It was very likely that an amparo action would have revoked the order of the district court recognising the intercompany debt subordination, and the reorganisation plan was only approved by a majority based on these allowed intercompany claims.

Upon adjudication of the insolvency proceeding, Vitro, as debtor in possession, sought its recognition under US Chapter 15 as a main proceeding, which was granted. The approval of the Monterrey court of the reorganisation plan was at the time subject to a pending decision by the Mexican court of appeals, when Vitro also sought recognition before the US Bankruptcy Court, which the district court rejected. Vitro appealed before the Fifth Circuit Court of Appeals,15 which, in turn, confirmed the original rejection of recognition of the reorganisation plan. The court of appeals determined, in essence, that the reorganisation plan was contrary to US public policy since the plan extinguished third-party obligations without them having been adjudicated on in any insolvency proceeding whatsoever. Similarly, the lack of information on Vitro's intercompany corporate and financial restructuring agreements was considered a violation of fundamental creditors' rights.

The Vitro case highlighted many of the deficiencies and possible abuses of the LCM and may be highlighted as the most notable insolvency case in recent years, owing to the serious cross-border insolvency dispute between the Mexican and US courts on intercompany debt issues over recognition, and voting rights, of intercompany debt for approval of a reorganisation plan and enforcement thereof.

The bankruptcy of Mexicana de Aviación (2014), one of Mexico's biggest airline companies, led to a number of the 2014 amendments to the LCM, notably that the conciliation phase of a concurso mercantil may not, under any circumstances, last more than a non-extendable period of 365 calendar days. If a reorganisation plan is not agreed in a timely manner, the proceedings turn automatically by law into liquidation in bankruptcy.

Oceanografía, a large Mexican supplier of state-owned oil company Pemex, was charged for fraudulent transactions on a number of accounts receivable (to the value of US400 million), allegedly owed by Pemex and assigned to Citi-Banamex Mexico. Oceanografía was seized by the federal attorney general at the criminal stage. In turn, its assets and management were assigned by operation of law to an official agency, namely Sistema de Administración y Enajenación de Bienes (SAE). It was involuntarily placed in concurso mercantil by a petition filed for the first time ever by the federal attorney general. Oceanografía was debtor in possession at the conciliation phase. SAE, by law, acted as conciliator and later as trustee. Oceanografía agreed a reorganisation plan, which was approved by the court. However, that plan was challenged and revoked. Consequently, Oceanografía is in bankruptcy and still being prosecuted, in the course of which it is likely a reorganisation plan will be reached (Third District Court in Civil Matters, Mexico City, docket 265/2014). The seizure was lifted. Notably, upon filing involuntary petition, the federal court granted protective measures ordering Pemex to deliver to SAE, as seizure manager of Oceanografía, the actual payments from floating accounts receivable that had been assigned to an irrevocable guarantee and means of payment trust. The court based its decision upon statutory public policy that aims to preserve the debtor as an ongoing concern and employer, as well as to provide liquidity, since the floating receivables assigned to several trusts represented more than 90 per cent of the debtor's revenue from the vessels it leased to Pemex. The bank, acting as trustee under the guarantee trust, challenged the protective measure by means of an amparo action, whereby, at the final level of constitutional appeal, the federal appellate court affirmed and confirmed the protective measure as legal and constitutional. This decision led to important jurisprudence case law in determining that assignment of rights on floating receivables towards a guarantee trust is ineffective and unenforceable against the insolvency estate. The assignments of rights were characterised as having been executed by related persons – insiders – in the clawback period, and therefore voidable by law and null, in addition to being executed by the debtor for free without consideration.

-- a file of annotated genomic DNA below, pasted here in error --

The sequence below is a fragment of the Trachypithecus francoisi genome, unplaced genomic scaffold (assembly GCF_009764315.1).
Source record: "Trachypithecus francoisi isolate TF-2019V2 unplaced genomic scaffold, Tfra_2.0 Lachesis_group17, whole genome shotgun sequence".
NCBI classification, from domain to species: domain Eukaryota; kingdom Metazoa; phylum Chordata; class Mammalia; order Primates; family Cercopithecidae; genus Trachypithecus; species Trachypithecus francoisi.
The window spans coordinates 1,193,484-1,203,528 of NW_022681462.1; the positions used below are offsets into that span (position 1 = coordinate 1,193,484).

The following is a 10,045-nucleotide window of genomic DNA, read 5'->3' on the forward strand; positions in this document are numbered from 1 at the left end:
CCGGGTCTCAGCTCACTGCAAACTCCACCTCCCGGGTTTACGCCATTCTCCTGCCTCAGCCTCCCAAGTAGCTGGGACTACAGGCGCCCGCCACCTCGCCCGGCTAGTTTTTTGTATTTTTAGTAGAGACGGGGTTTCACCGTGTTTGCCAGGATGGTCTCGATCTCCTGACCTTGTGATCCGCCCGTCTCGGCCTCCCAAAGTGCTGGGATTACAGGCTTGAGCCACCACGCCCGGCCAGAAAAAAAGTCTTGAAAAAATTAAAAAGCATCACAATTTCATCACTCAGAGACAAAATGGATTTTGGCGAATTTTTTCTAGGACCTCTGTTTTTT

Also of note are Perforadora Oro Negro, SRL de CV (2017) and Integradora de Servicios Petroleros de Oro Negro, SAPI de CV (Oro Negro).16